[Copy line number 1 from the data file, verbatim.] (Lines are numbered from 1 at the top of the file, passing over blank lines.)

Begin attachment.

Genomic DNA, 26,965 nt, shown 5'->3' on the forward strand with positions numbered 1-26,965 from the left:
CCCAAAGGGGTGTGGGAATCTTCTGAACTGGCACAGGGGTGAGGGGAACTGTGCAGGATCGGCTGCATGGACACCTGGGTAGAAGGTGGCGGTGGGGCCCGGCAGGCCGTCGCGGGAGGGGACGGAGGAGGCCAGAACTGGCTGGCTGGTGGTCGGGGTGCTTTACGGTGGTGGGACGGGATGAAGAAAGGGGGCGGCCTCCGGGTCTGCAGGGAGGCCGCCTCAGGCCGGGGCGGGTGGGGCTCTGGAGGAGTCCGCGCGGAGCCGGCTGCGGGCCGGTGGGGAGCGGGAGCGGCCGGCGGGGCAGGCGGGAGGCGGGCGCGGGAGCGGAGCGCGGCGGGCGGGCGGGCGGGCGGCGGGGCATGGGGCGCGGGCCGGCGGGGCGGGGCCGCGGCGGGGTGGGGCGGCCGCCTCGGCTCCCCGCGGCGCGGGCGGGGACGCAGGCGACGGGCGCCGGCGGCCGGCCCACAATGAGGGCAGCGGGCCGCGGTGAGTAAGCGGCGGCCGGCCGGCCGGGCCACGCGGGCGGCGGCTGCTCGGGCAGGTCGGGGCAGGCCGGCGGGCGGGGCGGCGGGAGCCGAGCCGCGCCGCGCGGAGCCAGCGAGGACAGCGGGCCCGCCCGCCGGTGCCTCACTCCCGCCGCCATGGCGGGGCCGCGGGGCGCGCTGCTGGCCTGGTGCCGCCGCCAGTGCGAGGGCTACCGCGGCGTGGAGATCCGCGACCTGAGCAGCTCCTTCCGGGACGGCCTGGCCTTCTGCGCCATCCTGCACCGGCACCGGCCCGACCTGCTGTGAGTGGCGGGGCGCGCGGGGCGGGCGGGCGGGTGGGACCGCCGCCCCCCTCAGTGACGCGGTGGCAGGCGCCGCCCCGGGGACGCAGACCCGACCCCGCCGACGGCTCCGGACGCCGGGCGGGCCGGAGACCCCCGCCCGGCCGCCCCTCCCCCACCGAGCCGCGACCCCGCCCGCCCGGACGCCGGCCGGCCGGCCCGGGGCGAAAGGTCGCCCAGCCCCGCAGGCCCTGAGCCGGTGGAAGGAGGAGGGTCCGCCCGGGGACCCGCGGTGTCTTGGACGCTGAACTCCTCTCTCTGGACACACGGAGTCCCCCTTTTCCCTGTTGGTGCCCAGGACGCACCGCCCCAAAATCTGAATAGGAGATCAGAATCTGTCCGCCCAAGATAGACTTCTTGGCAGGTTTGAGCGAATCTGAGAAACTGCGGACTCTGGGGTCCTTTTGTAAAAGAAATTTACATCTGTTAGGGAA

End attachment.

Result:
Genomic DNA, 26,965 nt, shown 5'->3' on the forward strand with positions numbered 1-26,965 from the left: